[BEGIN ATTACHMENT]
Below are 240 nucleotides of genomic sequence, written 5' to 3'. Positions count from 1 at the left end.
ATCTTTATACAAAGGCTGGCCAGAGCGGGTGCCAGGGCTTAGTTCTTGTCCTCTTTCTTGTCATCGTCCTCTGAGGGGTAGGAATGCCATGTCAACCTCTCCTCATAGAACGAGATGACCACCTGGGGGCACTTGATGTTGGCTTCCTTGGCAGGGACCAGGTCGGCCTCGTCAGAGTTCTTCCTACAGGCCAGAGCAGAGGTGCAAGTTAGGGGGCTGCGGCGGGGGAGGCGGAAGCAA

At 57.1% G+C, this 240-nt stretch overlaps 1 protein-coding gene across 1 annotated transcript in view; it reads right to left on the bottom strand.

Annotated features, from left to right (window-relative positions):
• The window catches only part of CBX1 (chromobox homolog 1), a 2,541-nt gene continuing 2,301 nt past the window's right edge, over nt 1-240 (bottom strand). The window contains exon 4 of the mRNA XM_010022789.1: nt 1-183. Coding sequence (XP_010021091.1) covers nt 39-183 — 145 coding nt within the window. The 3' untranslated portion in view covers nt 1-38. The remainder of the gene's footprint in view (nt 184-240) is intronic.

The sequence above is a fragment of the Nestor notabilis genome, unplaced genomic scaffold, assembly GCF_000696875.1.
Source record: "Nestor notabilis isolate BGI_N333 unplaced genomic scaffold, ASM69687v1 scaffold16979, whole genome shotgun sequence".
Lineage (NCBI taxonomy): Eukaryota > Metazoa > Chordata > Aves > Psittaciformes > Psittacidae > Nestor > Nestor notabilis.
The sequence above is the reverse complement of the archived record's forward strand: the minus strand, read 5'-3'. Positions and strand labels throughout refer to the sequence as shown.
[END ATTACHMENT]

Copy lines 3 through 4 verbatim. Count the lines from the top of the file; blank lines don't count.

At 57.1% G+C, this 240-nt stretch overlaps 1 protein-coding gene across 1 annotated transcript in view; it reads right to left on the bottom strand.

Annotated features, from left to right (window-relative positions):